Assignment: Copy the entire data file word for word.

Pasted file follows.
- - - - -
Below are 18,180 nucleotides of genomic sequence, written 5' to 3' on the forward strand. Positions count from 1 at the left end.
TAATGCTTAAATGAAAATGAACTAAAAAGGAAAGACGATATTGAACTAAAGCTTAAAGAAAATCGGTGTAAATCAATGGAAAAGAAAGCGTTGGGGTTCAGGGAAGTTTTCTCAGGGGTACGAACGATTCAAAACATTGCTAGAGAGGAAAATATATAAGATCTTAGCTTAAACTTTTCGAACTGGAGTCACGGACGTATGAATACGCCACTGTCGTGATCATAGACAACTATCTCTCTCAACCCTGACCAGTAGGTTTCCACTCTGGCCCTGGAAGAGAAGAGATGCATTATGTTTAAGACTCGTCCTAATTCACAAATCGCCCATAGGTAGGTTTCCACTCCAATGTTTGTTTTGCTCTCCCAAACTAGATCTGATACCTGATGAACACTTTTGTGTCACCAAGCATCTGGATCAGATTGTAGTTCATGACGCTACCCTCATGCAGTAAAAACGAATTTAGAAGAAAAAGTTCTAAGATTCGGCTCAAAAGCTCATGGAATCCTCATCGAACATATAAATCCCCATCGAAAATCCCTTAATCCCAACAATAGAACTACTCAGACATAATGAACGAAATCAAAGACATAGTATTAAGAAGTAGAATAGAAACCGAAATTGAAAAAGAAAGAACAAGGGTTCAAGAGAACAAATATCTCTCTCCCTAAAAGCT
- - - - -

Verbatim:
Below are 18,180 nucleotides of genomic sequence, written 5' to 3' on the forward strand. Positions count from 1 at the left end.
TAATGCTTAAATGAAAATGAACTAAAAAGGAAAGACGATATTGAACTAAAGCTTAAAGAAAATCGGTGTAAATCAATGGAAAAGAAAGCGTTGGGGTTCAGGGAAGTTTTCTCAGGGGTACGAACGATTCAAAACATTGCTAGAGAGGAAAATATATAAGATCTTAGCTTAAACTTTTCGAACTGGAGTCACGGACGTATGAATACGCCACTGTCGTGATCATAGACAACTATCTCTCTCAACCCTGACCAGTAGGTTTCCACTCTGGCCCTGGAAGAGAAGAGATGCATTATGTTTAAGACTCGTCCTAATTCACAAATCGCCCATAGGTAGGTTTCCACTCCAATGTTTGTTTTGCTCTCCCAAACTAGATCTGATACCTGATGAACACTTTTGTGTCACCAAGCATCTGGATCAGATTGTAGTTCATGACGCTACCCTCATGCAGTAAAAACGAATTTAGAAGAAAAAGTTCTAAGATTCGGCTCAAAAGCTCATGGAATCCTCATCGAACATATAAATCCCCATCGAAAATCCCTTAATCCCAACAATAGAACTACTCAGACATAATGAACGAAATCAAAGACATAGTATTAAGAAGTAGAATAGAAACCGAAATTGAAAAAGAAAGAACAAGGGTTCAAGAGAACAAATATCTCTCTCCCTAAAAGCT